Filtering water with rocks and sand can be an interesting experiment. Just because the water may seem clear to the naked eye does not mean it is potable and should be ingested. In fact, you should not drink the water you use in this experiment. As you probably know, water does not come right from the ground ready to drink. There are many particles and impurities in the water. Before being sold to us it goes through rigorous filtering systems.
Many of these particles are large enough that we can filter them out with rocks and sand. But as previously stated, there are still microscopic particles that will not be filtered out through this crude filtration system and the water should not be consumed.
To conduct this experiment you’ll need a few items:
- Utility knife/scissors
- Two plastic water bottles
- Rubber band
- Coffee filter
First you’ll want to cut the bottom, about 4 inches, off of one of the water bottles. Remove the cap and attach a coffee filter to the outside of the bottle using a rubber band. On the second water bottle you are going to want to cut about four inches off of the top of the bottle. Take the first bottle (the one with the coffee filter) and insert it neck first into the second bottle.
The top bottle will act as the filter and the lower bottle will act as the water collector. If you happen to have beakers laying around you can use them instead of the water bottles.
To create the filter you will start by pouring small rocks, or gravel, into the bottle opening. The coffee filter will restrict it from going into the bottle neck. Next, you’ll pour sand on top of the gravel. If possible, use two types of sand – large grain and fine grain. The fine grain should go on last to create a layering effect.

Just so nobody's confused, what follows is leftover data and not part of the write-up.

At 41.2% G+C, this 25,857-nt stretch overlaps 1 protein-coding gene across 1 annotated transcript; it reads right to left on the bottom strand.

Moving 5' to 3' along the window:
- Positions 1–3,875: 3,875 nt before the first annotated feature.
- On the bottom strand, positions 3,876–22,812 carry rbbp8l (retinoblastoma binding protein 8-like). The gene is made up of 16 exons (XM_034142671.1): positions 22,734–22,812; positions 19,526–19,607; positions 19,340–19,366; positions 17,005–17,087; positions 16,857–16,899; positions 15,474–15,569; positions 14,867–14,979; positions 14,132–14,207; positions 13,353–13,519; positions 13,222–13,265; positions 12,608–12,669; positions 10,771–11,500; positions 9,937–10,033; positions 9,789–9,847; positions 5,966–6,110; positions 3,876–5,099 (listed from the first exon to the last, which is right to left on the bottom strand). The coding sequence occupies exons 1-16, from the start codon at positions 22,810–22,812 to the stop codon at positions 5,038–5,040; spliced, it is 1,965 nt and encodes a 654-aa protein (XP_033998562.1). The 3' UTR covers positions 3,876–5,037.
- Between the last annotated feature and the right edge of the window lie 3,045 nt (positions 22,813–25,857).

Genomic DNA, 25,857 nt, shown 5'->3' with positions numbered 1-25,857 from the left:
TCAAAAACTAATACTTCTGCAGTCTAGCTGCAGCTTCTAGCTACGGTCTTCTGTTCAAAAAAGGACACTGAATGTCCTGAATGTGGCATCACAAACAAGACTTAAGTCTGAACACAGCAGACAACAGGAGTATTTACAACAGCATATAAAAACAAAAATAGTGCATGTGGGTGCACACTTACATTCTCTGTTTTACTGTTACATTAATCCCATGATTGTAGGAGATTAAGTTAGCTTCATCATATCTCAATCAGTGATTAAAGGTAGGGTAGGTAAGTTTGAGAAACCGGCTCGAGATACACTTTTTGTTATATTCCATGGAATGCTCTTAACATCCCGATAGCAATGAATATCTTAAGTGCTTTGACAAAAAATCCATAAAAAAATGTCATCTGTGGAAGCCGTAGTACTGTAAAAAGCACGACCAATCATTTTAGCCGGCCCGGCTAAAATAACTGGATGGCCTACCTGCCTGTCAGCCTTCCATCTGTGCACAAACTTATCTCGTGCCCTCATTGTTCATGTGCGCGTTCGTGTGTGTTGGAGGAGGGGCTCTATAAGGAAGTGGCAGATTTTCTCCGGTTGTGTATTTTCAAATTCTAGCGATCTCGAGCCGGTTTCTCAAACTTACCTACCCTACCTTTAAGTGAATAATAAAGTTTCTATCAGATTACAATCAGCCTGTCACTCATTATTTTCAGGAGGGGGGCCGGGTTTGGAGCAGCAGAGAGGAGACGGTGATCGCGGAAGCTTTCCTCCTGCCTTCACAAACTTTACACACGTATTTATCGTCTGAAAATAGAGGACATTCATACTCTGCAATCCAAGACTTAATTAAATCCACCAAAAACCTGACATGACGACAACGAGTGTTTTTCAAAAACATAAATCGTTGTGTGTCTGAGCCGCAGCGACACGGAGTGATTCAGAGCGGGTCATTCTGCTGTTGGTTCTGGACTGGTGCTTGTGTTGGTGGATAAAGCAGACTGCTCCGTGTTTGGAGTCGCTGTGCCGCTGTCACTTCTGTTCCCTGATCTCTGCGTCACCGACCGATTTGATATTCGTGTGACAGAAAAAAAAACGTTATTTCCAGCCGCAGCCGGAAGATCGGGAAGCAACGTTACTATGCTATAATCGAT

Finally you will add your water. It’s best to first clean your filter with regular tap water. This will remove any dirt particles on the rocks. Be sure to pour carefully as to not disturb the sand too much. Once the tap water is completely through the filter you can pour it out of the water collection bottle.
Use dirty water to see how effective your rock filter is. Let the dirty water drain through the rock filter completely. You’ll see the difference in clarity once the water is collected in the second bottle.
Although this may be a fun and interesting experiment you should not rely on this method in a survival situation. You can not be sure that microscopic particles and impurities have been filtered thoroughly. Drinking impure water can lead to illness or death.